Alex Bleeker is an artist and musician living in Northern California. He is best known as a founding member of the band Real Estate. He has released music under his own name as well as three LPs with his band Alex Bleeker and the Freaks.
(Photo Credit: Leanne Kriz)
The first time I went on tour, I was 19 and playing guitar in Julian Lynch’s band. He wasn’t performing as “Julian Lynch” back then—the band was called “Lese Majesty,” but Julian was its chief visionary and songwriter. In a way, I expected to be playing music this way for years to come. Julian and I grew up in the same town and played a lot of music together in our high school years. Even back then, I had the utmost admiration and respect for Julian’s songwriting and his musicality.
That initial tour we went on over a decade ago was life-altering for all of us. For me, it was the beginning of my life as a professional touring musician. For Julian, something shifted. It seemed to generate a total aversion to touring for him—he just didn’t want to do it anymore. It also generated a period of aversion to traditional song structure and melody. For years, Julian’s projects focused on atonal saxophone dissonance and other heady experiments. All of that stuff was cool, but also a little disappointing to me. At the time, I saw Julian as a master of melody who had left it behind entirely, like a realist painter pushed towards abstract expressionism. Maybe he thought that he’d squeezed all that he could out of conventional melody and had to leave it behind.
Nevertheless, I was delighted in 2008/2009 when Julian formally began his “solo” career and returned to songwriting. He came back to us, seeming to bring with him something intangible that he had discovered in his years of abstract experimentation. We can recognize his current output as “songs,” but he does push at the seams of conventional structure, indulging in long instrumental passages and warm, enigmatic production style.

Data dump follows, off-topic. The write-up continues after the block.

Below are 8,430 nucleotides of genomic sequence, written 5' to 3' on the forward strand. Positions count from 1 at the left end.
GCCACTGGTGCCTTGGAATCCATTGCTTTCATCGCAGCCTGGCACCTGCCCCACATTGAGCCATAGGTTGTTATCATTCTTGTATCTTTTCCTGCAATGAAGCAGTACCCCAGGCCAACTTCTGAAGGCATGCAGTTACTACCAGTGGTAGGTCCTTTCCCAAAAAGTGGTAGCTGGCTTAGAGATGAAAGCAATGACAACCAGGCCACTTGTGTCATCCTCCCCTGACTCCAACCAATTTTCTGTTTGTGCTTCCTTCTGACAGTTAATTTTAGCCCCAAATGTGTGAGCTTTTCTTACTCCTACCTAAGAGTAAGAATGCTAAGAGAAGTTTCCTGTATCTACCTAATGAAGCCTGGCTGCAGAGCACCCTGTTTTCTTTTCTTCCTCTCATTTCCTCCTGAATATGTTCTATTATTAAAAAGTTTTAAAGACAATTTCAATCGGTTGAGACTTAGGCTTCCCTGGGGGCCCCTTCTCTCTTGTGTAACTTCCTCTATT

All of this signature unmistakable style is present on Rat’s Spit, his first release since 2013’s Lines. This record is both grand and humble, its chord progressions epic, but lovingly rendered in perfect bedroom fidelity. I wouldn’t be the first reviewer to detect an Eno influence on this record—and I do see Julian as an Eno-esque character, a one of a kind musical technician for whom pop music is just one patch in an ever-expanding quilt. The timbre of his guitar tone bears an unmistakable homage to Robert Fripp. I don’t generally like to compare musicians to one another, but I think it’s a comparison Julian wouldn’t mind.
The record itself is full of standout tracks and moments, almost too numerous to mention, but particular standouts for me are “Meridian,” “Floater,” and “Strawberry Cookies.” ‘Meridian” expresses a sort of ever present message of anxiety in the age of climate change, its opening lyrics a recitation: “It’s been so bad weathering the season of dust and smoke.” As serious as this feels, the album is quick to undercut its own heaviness, presenting playful song titles and breezy tracks like “Floater,” a brief minute and 38 seconds of pure upbeat ear candy. “Strawberry Cookies” is long and meditative, wherein our narrator takes time to water his plants both lyrically and musically.
This is another great Julian Lynch record. 2019 is just a little brighter because of it.